The list of state officials from both sides of the aisle lobbying for the federal aid for Superstorm Sandy recovery ran long, including Republican Gov. Chris Christie, who cried foul when Congress failed to act on the proposal with enough haste and argued publically that New Jersey’s recovery would be directly linked to federal support.
However, the proposal was not backed by all groups in the state, including the conservative Americans for Prosperity of New Jersey.
“They’re going to have to crank up the printing press,” said Steve Lonegan, state director of AFP-NJ.
“I had a lot of hopes that other congressmen from other states would realize that this is out of control and that we have massive federal debt,” he said. “They’ve lost control.”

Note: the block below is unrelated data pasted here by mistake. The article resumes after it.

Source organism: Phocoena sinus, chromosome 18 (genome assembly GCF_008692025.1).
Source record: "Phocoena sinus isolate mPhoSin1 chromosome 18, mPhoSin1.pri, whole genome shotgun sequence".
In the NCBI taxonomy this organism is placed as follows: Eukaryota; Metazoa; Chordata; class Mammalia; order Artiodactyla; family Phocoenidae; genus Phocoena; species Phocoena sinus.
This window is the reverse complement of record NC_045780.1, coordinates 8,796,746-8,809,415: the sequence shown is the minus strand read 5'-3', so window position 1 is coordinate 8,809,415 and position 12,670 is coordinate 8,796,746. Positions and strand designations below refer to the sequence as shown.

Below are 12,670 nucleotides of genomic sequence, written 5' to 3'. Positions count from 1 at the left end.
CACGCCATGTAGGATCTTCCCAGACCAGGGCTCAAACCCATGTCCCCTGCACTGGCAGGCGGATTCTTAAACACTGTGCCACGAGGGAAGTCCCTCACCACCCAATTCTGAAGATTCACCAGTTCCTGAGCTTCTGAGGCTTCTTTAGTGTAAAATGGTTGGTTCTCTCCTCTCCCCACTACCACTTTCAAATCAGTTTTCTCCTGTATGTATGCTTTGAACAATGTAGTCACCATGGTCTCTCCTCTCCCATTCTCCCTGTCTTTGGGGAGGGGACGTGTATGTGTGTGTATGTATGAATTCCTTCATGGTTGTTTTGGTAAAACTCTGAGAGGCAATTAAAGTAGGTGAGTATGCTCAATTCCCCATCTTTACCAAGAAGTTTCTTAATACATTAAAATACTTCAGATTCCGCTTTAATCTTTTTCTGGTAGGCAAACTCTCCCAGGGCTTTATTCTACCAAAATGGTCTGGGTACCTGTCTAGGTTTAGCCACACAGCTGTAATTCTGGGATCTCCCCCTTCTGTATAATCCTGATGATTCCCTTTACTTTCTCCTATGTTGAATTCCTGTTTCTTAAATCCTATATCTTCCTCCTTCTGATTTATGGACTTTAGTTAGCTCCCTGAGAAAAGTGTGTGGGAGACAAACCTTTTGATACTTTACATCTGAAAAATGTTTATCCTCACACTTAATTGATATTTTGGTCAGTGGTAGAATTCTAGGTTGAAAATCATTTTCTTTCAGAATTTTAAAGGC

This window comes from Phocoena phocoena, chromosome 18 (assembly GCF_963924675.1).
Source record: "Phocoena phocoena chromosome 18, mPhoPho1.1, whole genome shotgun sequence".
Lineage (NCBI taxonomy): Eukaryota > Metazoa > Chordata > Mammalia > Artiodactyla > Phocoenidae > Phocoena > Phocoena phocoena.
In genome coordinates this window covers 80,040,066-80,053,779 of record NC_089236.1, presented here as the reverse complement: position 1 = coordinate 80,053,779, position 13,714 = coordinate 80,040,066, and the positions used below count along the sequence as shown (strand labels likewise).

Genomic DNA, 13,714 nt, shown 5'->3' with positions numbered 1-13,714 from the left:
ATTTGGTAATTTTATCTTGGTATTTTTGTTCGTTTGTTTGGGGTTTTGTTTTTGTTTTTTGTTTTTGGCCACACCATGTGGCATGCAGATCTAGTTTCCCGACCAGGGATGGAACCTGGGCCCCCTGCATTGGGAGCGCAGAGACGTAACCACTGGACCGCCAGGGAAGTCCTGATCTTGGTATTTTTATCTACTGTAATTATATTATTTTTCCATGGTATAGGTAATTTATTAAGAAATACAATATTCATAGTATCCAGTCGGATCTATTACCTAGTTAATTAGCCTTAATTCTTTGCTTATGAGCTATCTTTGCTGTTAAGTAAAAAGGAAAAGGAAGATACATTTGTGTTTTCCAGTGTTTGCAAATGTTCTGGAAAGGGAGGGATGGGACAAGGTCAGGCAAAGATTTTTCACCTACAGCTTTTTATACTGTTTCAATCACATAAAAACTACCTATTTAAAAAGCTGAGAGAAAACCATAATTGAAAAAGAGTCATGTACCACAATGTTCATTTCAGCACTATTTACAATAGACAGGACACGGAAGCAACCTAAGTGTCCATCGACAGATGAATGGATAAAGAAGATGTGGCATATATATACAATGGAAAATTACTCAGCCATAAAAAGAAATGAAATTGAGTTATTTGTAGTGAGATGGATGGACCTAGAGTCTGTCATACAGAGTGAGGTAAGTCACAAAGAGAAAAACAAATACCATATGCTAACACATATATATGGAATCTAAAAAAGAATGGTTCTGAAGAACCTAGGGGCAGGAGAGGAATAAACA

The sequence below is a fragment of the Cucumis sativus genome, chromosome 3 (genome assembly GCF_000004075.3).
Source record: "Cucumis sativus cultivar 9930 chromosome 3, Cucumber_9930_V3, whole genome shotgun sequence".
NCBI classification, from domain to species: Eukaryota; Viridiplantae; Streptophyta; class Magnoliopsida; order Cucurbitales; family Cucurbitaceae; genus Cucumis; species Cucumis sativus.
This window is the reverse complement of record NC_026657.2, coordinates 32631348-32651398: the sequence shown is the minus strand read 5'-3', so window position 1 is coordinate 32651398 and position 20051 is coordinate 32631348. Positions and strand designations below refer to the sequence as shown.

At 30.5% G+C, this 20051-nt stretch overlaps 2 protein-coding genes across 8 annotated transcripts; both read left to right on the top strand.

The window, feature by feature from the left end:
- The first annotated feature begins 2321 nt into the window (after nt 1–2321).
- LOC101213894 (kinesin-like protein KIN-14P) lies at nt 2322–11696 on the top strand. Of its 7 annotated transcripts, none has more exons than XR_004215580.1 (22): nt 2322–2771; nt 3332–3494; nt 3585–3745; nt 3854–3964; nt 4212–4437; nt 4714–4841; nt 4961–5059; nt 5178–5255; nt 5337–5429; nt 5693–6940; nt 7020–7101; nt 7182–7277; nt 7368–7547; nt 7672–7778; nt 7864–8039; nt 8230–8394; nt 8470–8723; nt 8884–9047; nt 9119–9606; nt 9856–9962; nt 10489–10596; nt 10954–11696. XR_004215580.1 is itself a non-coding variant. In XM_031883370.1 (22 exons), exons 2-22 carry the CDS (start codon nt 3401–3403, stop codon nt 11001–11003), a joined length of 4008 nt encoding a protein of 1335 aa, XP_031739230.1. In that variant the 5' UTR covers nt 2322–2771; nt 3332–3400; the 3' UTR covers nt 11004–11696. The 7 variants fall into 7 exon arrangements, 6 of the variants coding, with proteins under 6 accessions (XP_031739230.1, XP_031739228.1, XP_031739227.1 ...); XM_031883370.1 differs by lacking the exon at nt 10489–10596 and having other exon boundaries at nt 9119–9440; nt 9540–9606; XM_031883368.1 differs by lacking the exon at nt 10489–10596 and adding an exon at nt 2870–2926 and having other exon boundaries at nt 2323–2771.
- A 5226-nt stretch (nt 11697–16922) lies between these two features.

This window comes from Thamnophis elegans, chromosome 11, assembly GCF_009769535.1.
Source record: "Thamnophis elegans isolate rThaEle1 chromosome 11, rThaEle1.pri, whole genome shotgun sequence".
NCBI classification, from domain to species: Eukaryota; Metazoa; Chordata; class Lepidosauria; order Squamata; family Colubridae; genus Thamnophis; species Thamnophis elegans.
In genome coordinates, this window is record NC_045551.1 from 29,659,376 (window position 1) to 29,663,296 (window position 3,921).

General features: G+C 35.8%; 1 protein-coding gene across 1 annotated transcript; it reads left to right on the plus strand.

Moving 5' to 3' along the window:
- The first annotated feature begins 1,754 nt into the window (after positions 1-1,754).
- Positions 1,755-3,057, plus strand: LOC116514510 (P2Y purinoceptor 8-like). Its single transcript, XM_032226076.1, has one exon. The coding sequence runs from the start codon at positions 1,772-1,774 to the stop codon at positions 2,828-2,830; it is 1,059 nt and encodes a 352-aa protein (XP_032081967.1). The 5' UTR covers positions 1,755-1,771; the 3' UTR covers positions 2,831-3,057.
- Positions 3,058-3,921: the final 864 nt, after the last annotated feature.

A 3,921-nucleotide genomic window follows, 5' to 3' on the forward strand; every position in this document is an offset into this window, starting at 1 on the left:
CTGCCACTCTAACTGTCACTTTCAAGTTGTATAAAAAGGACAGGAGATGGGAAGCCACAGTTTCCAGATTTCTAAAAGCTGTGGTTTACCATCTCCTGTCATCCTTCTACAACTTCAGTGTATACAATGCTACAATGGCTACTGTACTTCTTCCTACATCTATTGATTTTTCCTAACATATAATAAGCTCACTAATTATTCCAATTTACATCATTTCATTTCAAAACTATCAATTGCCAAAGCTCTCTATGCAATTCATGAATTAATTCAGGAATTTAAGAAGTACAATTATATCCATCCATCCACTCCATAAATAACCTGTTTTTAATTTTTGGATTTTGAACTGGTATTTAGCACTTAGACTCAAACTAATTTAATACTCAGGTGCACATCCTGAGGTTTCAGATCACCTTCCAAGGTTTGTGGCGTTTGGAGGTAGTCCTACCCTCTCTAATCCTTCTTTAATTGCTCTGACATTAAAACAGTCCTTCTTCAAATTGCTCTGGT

Lonegan said he hoped U.S. Rep. Scott Garrett, R-N.J., would be among lawmakers to not sign onto the proposal, saying “the consequences on those who voted for it” is going to hinge on voters’ memories moving forward.
“It’s hard to judge,” he said, referring to whether there will be backlash among conservative voters against lawmakers who supported the proposal in the state.
“We have just let big government run rampant,” he said.